Is there a pathway to success for the Sacramento Kings?


Is there a pathway to success for the Sacramento Kings?

Great teams dictate the action in an NBA game. They push their opponent into rushed, low percentage shots. They control who gets the bulk of the shots and where on the floor those shots come from.

It’s no secret, but through 10 games, the Sacramento Kings are not a great team. They lost seven straight before stunning the Oklahoma City Thunder on Tuesday evening and they sit at 2-8 on the season. It’s a young and inexperienced team with eight new roster pieces, including five rookies. Losing 10 days of training camp and preseason was the last thing this group needed.

Unfortunately for Sacramento, that means they often get bullied, not just on the defensive end or on the glass, which both have been an issue, but also when and where they take their shots.

It’s a small sample size, but the stats show the abuse the Kings are taking. Here is a look at the three biggest areas of concern.


The NBA average field goal percentage for shots at the rim is roughly 60 percent. Since a basket is worth two points, that means that the league average for shot attempts in the circle is 1.2 points per possession. This is the best shot in the NBA and getting to the basket has a secondary effect. The team that attacks the rim usually racks up the free throw attempts as well.

Sacramento isn’t bad when they get in the restricted area, the issue is that they don’t get there very often. Through 10 games, the Kings have taken just 230 shots in the circle. Only the Chicago Bulls have taken less. They’re hitting 65.7 percent of those shots, which ranks 10th in the league, they just aren’t getting nearly enough.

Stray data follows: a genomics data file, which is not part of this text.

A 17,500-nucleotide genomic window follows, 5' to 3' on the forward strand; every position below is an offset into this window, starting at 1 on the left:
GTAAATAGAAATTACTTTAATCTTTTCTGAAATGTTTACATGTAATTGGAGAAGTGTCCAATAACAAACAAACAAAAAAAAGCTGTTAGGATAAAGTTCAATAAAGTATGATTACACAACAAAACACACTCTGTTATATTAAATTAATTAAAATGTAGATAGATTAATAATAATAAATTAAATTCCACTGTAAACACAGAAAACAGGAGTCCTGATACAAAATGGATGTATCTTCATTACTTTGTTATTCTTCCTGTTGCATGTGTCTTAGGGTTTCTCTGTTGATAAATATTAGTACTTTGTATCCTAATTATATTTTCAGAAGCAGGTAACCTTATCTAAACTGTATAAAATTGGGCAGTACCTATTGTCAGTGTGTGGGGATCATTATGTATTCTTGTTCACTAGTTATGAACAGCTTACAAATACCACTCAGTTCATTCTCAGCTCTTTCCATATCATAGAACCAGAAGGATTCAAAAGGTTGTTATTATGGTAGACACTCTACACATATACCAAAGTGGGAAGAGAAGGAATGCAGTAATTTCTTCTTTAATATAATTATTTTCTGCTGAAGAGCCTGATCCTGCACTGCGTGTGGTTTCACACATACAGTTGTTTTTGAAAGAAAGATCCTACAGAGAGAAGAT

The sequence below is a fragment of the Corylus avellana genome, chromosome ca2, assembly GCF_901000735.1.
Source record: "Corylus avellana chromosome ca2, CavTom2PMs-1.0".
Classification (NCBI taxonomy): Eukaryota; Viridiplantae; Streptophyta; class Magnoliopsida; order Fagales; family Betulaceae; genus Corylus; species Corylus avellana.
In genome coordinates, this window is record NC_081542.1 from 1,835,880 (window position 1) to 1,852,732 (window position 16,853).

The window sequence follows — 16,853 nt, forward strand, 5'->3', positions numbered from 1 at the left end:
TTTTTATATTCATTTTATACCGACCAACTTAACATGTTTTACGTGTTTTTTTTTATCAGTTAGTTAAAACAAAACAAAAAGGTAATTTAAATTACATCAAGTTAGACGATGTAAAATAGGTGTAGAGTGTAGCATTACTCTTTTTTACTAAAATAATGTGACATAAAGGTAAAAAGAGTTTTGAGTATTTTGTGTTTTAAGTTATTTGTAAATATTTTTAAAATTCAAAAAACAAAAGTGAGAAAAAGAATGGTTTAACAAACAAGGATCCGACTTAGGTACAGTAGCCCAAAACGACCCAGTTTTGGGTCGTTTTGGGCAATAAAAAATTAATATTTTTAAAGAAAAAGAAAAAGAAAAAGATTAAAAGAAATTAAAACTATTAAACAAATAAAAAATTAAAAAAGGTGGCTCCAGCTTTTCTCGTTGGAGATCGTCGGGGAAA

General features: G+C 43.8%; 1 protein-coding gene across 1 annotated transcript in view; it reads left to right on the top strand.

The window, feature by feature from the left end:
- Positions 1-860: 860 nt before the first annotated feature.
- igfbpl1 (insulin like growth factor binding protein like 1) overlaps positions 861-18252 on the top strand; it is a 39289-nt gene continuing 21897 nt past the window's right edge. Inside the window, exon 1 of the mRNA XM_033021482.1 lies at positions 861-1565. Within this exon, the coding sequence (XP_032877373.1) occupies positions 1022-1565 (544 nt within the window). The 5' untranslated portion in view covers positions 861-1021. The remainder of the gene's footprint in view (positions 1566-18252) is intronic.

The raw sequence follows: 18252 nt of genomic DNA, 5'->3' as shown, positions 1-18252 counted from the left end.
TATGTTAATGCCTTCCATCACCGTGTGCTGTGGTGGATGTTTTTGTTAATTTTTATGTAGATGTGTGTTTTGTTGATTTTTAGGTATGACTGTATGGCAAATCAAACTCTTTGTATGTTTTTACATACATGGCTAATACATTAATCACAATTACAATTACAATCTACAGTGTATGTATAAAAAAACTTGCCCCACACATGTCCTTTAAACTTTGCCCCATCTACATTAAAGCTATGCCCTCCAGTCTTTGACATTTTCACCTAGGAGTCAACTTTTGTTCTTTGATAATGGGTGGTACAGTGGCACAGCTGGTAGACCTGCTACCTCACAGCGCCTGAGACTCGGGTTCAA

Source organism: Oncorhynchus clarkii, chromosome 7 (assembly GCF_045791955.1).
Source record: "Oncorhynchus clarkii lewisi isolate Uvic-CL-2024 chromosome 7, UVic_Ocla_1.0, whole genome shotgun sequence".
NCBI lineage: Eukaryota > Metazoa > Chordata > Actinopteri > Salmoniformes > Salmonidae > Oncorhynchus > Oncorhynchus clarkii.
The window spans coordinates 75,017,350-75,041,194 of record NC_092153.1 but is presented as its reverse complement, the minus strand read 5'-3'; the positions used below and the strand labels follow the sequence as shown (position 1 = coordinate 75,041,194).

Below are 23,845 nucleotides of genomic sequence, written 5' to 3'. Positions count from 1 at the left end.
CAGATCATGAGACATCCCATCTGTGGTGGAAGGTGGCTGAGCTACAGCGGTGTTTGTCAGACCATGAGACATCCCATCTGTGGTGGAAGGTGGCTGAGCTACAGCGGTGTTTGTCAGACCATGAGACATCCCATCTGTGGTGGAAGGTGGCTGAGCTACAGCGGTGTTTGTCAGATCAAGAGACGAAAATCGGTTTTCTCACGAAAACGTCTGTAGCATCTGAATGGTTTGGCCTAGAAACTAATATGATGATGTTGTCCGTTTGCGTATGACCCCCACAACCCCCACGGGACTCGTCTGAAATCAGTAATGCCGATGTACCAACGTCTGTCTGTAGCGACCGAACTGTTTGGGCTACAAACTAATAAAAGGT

In addition, the Kings are getting to the line just 15.7 times per game, which ranks 30th in the league. Free throws are easy money in the NBA. Kosta Koufos, who shoots just 55.6 percent from the line, still averages 1.11 points per possession. Unfortunately for Sacramento, Koufos is second on the team in free throw attempts per game at 1.8, just behind De’Aaron Fox’s team leading 2.2 attempts per game. DeMarcus Cousins attempted 10 free throws per game last season for Sacramento, more than the top five Kings combined so far this year.


Like points at the rim, the Kings are faring well percentage-wise from behind the arc. They hit 35.4 percent of their shots from long range, which is good enough for 17th in the NBA. They just don’t shoot enough.

Both Buddy Hield and Garrett Temple are averaging 4.2 3-point attempts per game to lead the team. Sacramento is last in the league in 3-point attempts at 212 and 29th in makes at 75 on the season. It’s hard to compete when you allow 33.5 attempts per game and shoot only 21.2. Through 10 games, the Kings have been outscored 375-225 from distance.

Like a shot at the rim, the corner three is worth 1.2 points per possession on average. For the Kings, they’re a little below average at 1.13 points per possession from the corner, but they’ve shot just 55 triples from that spot on the floor, tied for eighth worse in the league.

And similar to free throw attempts, corner 3-pointers are often directly correlated to shots in the restricted area. The Kings aren’t doing a good enough job of attacking the rim, which frees up the corner for wide open looks.


To recap, quality teams usually score in bunches at the rim and from behind the arc. For example, the Houston Rockets are third in the league in attempts in the restricted area (302), seventh in free throw attempts (254) and first in 3-point attempts (390). They’ve shot just 52 mid-range jumpers on the season, which is the lowest number in the league. Houston is an offensive juggernaut, but they give a clear picture of where the league has been heading for years.